© 2016 Flying Toucans

Photo Gallery - Wildlife

All photos shown in this gallery were taken from Flying Toucans
You’ve seen the amazing stage now let’s introduce you to the cast of characters who bring that stage alive:
Tarzan, the 3-toed Sloth With that precious face, it’s no wonder that he has his own harem at Flying Toucans. We’ve had several babies born here. Known for sloooow ballet moves, you should see him take off when there’s a female sloth in another tree! We have seen as many as three different sloths in one day at FT.
Chestnut Mandibled Toucans Flying Toucans is named after these jaw-droppingly gorgeous birds with their vibrant blue feet and operatic song. With patience, we were able to have Fluffy and Stuffy eat papaya from our hands! This is a rare thing!
Coco, the Howler Monkey (Congos) Many of our guests have been visited by Coco. She was raised by someone nearby and released into the wild so she’s very tame. She returned in 2016 with her baby. Howlers lounge for hours in the trees around the house, eating big leaves and napping. Think of them as the jungle’s alarm clock as their loud howling let’s you know it’s time to get up. You always know when they have visited because of the big mess of half-eaten leaves they drop on the ground.
Fluffy and Stuffy Tarzan
White-faced Capuchin Monkeys (Cara Blancas) Whereas Howlers are cool, calm and collected, Cara Blancas are rambunctious, skittish and amazing acrobats. We get large troops of them all around the house. They are amazing to watch jump from tree to tree, sometimes free-falling 40-50 feet - often with newborn babies on their backs! It’s heart-stopping to watch 30 or so monkeys make the same death-defying leaps, one after the other. They always put on a great show. Usually you will hear them crashing through the trees before you see them.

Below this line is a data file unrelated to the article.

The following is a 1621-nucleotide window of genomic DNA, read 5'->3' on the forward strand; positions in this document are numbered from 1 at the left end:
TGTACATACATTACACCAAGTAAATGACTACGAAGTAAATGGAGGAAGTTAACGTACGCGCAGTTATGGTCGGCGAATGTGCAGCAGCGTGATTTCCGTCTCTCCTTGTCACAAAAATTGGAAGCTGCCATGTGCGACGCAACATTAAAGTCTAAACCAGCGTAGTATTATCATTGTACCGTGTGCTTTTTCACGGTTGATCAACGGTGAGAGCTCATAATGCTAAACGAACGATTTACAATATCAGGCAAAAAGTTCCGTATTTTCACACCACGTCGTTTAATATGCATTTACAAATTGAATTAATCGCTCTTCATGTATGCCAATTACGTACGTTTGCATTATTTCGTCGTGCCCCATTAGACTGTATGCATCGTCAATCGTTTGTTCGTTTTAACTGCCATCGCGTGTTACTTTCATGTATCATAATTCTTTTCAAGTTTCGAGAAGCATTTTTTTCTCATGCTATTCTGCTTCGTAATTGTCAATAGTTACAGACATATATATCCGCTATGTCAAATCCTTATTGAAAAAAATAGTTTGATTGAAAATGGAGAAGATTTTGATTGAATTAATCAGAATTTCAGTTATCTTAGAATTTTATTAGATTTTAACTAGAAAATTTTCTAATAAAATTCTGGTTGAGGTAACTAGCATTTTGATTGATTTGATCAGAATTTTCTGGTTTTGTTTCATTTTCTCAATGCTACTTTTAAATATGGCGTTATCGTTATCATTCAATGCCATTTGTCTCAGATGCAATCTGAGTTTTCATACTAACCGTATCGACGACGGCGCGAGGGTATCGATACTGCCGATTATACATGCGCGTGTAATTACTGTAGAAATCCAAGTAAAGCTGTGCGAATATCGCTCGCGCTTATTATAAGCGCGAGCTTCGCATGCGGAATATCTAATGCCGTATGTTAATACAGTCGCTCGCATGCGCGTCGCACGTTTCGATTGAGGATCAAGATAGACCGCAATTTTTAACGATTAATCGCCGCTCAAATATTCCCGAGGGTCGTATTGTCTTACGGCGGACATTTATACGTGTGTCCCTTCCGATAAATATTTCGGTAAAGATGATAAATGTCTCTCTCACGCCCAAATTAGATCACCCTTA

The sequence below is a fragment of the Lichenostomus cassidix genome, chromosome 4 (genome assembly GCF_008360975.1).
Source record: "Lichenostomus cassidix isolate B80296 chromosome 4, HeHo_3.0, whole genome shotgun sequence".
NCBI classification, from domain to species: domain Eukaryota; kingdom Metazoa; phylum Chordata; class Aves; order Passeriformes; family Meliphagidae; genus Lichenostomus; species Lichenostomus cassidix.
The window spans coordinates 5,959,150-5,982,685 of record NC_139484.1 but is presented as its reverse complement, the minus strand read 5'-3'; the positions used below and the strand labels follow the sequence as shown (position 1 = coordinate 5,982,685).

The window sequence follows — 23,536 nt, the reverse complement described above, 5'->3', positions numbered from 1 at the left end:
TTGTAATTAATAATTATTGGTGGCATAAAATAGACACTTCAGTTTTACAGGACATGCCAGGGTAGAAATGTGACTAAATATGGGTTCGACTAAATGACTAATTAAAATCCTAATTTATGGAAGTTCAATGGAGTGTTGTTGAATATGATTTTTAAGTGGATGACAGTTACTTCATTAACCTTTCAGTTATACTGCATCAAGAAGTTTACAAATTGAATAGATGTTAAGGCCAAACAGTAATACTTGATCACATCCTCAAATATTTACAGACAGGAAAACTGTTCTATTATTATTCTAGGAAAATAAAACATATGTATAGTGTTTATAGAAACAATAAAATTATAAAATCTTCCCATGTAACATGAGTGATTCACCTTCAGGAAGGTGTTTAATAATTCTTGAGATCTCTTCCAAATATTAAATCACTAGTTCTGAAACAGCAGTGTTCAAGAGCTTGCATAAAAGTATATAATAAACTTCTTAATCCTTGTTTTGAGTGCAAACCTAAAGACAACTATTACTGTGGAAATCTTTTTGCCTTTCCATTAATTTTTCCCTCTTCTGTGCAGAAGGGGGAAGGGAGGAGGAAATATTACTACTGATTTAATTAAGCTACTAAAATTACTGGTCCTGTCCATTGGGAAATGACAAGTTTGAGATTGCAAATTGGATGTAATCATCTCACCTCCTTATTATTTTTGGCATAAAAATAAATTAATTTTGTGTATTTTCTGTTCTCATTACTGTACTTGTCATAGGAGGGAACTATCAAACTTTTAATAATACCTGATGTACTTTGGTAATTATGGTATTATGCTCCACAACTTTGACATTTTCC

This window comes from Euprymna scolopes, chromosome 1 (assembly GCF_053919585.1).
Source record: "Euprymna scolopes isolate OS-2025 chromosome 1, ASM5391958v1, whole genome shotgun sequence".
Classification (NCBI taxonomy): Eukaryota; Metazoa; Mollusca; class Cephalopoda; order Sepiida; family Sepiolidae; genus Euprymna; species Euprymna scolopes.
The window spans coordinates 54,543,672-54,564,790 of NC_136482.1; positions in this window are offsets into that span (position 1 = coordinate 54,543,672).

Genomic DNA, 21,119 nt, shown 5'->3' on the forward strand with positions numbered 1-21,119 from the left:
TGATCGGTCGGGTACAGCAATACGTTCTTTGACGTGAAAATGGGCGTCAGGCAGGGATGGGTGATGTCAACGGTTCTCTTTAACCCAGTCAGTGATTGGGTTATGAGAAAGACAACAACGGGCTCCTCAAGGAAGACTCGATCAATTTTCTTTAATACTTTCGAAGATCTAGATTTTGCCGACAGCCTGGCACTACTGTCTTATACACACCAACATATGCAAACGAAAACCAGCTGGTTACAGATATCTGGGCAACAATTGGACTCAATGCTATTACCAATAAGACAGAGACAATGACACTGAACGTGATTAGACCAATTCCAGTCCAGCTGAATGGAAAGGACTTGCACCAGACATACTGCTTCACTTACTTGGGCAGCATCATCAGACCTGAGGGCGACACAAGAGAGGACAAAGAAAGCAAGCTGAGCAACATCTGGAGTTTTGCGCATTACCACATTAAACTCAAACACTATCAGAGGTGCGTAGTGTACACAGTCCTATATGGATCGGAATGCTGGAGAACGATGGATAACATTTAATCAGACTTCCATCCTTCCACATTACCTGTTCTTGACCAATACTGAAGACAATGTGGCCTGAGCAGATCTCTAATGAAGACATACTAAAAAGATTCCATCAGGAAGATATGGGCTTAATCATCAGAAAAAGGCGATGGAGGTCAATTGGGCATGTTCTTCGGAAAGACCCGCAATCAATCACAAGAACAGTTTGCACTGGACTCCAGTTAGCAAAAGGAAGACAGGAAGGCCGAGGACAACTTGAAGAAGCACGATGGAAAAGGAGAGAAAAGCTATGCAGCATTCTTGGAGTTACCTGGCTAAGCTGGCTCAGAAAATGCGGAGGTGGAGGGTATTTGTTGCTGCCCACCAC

The Stars
Supporting Cast
Fiery-billed Aracaris (Cusingas) A type of toucan, the ones around FT typically travel in groups of three. About 17” long and 9 ounces in weight, they breed only on the slopes of southern Costa Rica and western Panama. Note their coloring - very much like a leading brand of Costa Rican beer!
Green Iguanas Can you believe we have his baby picture? It was taken about 10 years ago (when we had 3 babies) and the latest one in Nov. of 2016. We didn’t think they were still around but found two 5-footers and one younger one in the trees to the left of the deck. Did you know that iguanas can safely fall to solid ground from a height of 40 feet? They can also detach their tail and grow another one without damage. Hard to spot but so beautiful! If you get bored of staring at the view from the pool (ha!), you can always challenge yourself with finding an iguana!
Coatis (Pizote) These furry guys look like a cross between a raccoon and anteater with their elongated snouts and long bushy tails. They are active during the day and travel in groups of about 30 called bands. Even though they are part of a group, we usually only see a few at the feeder.
Coco’s Baby Girl
Birds, Butterflies and Hummingbirds We have planted many types of flowers and trees to attract many smaller but equally fascinating visitors. We once had a professional Costa Rican birdwatcher spend the weekend at Flying Toucans. He spotted 70 different types of birds from the house in one day!
Our photo but taken in Maui
Humpbacks Whales and Bottlenose Dolphins We have seen both dolphins and whales from the house. Our area of Costa Rica is in the general vicinity where Humpbacks migrating north from the Antarctic can be seen August to October. Humpbacks swimming south from Alaska and Canada can be seen December to March.